Separation - Who Should Move Out?
Mediation and Arbitration in Divorces
Establish a Will or Trust to Ensure Your Wishes Will Be Executed
How Public Policy Can Affect A Will
Paternal and Maternal Abandonment
Parental Alienation Syndrome
Parental Responsibility
Marriage Trends
Divorce and Children
Pet Custody
Alimony and Palimony
Financial Separation
Family Violence
Separation Agreements
Child Support
Discipline and the Courts
Parenting Plan (Part 2)
Parenting Plan (Part 1)
Divorce, Separation and Annulments
The Importance of Financial Agreements in relationships
Common Law Separation
Child Custody
Annulment of Marriage
Marriage Separation
Case Conferences - What's the Purpose?
Family Law Statutes Amendment Act, 2009
Changing a Child’s Name
Restraining Orders
Child Custody and Access Applications

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Financial Separation

Financial Separation

Posted by Avery Zeidman | Published February 28, 2015

The end of a relationship can have varying effects on people. Some people may be jubilant and relieved; others may be heartbroken and bitter.  No matter the feeling, a separation is emotionally, physically and financially taxing.  Depending on the circumstance it can become a lengthy process and having the right legal representation is the first step to getting your case fairly resolved.

In a previous article, we stressed the importance of financial agreements. If there is one in place, it can make the entire process easier but if there isn’t one in place, it can cause insurmountable damage that can impact the family dynamic for years to come, especially if children are involved.

While finances may be an uncomfortable issue to address, it is essential in a separation. Both parties have rights in any marriage or common-law relationship and ensuring that each person is treated fairly is an important step in attaining a fair resolution, which can allow the healing and separation process to begin.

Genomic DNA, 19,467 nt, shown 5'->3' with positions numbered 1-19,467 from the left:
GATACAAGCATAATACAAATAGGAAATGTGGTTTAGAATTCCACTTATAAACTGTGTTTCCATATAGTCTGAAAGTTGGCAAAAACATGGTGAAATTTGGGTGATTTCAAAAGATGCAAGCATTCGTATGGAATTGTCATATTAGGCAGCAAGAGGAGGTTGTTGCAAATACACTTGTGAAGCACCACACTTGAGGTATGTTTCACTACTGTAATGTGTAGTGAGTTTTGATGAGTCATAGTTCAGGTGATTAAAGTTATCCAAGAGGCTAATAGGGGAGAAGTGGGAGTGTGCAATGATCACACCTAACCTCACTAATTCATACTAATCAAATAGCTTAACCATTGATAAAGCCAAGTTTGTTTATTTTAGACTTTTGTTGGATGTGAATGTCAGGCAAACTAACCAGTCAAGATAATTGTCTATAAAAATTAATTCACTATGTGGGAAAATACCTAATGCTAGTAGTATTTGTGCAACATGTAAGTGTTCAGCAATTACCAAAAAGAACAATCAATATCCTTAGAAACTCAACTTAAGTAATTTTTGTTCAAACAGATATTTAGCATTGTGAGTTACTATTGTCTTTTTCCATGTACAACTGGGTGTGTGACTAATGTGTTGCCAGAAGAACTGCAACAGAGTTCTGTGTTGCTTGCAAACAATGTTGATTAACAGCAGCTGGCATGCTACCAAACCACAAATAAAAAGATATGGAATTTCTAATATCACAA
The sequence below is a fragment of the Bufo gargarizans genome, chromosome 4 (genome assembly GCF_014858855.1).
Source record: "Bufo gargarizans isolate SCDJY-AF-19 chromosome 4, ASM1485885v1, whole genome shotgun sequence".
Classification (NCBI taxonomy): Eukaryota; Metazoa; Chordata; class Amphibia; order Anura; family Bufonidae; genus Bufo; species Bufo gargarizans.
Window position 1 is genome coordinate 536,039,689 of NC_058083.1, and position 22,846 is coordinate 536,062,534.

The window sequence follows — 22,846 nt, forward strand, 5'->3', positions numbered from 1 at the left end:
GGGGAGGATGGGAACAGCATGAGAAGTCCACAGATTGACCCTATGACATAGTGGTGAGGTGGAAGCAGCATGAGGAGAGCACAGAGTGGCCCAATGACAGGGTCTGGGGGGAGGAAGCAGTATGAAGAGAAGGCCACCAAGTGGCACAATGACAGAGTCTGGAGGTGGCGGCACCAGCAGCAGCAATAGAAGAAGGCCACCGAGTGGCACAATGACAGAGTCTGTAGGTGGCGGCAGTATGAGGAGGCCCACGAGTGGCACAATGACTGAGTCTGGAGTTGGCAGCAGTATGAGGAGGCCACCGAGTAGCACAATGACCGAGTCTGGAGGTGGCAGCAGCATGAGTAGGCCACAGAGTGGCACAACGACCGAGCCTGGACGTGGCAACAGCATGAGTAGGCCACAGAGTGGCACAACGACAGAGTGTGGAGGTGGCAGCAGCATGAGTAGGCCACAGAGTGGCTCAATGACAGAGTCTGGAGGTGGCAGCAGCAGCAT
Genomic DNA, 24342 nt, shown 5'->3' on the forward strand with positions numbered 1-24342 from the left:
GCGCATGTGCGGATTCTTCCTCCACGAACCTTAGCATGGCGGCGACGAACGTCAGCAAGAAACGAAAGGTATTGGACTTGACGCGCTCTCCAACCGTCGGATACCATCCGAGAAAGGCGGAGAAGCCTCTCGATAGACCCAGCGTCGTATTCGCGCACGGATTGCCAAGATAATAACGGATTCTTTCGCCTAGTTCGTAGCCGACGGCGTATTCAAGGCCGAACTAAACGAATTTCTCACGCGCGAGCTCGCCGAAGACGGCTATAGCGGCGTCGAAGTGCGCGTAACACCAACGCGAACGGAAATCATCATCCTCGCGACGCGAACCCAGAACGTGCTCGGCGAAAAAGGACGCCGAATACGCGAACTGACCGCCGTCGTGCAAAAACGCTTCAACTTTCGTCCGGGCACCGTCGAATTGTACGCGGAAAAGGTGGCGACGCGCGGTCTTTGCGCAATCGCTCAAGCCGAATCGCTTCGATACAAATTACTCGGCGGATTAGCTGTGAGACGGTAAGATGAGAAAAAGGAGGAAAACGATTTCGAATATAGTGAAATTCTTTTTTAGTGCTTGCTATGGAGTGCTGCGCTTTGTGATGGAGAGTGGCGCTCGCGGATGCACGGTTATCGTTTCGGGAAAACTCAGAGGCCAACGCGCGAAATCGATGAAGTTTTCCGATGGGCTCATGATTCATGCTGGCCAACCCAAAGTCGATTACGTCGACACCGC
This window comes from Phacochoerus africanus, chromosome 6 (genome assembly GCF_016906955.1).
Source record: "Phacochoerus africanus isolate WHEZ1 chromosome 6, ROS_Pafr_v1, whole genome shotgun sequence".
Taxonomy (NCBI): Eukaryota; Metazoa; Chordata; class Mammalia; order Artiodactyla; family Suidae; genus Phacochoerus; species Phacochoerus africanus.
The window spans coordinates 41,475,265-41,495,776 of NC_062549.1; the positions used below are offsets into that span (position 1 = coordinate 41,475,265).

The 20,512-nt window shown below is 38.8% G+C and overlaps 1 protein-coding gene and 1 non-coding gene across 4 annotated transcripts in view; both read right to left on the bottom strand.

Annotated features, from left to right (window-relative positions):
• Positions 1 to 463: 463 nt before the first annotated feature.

Below are a few suggestions that can help you with your decision for a financial separation.

Record Keeping: It is advisable that you keep copies of your financial records. These include bank statements, tax returns, insurance plans and any other pertinent documents.

Acceptance and Calm: People can react very negatively when operating from a place of anger.  It is advisable that you seek therapeutic help in order to adjust to the new and impending circumstances.  Succumbing to rash behaviours like racking up more debt or hiding assets will only hurt all those involved (including children).

If there are children involved, it is advisable that you get a mediator if a compromise cannot be reached.  Child support is a long-term commitment that should not be fuelled by vengeance.  A separation should be treated carefully; there should not be a “take no prisoners” mentality.

Initial Steps: Whenever the decision is made to formally separate, the outside world still operates as if you are still married until they are notified otherwise.  Any joint accounts should be closed and reopened separately, and for instances where there may be balances owing, written notification is required to notify the bank of the impending separation as there are actions that can be taken on their part to resolve those account balances. 

Your John Hancock: Everything needs to be in writing.  Although a couple may amicably come to the decision to split balances fairly, it is still advisable that you talk to a creditor.  Have whatever arrangement that is made documented and signed by the relevant parties.

Even if debts are allocated to one person in a divorce settlement, it does not override the joint obligations that a married couple have to their creditors.  If one party is delinquent in their payments, the other party can be held responsible and liable to the financial institution. 

Knowing is truly half the battle in this case.  There are steps that you can take to ensure that your best interest is served during the tumultuous time that can accompany a separation.  Call us at Zeidman Law and allow us to assess your case with a free initial consultation.

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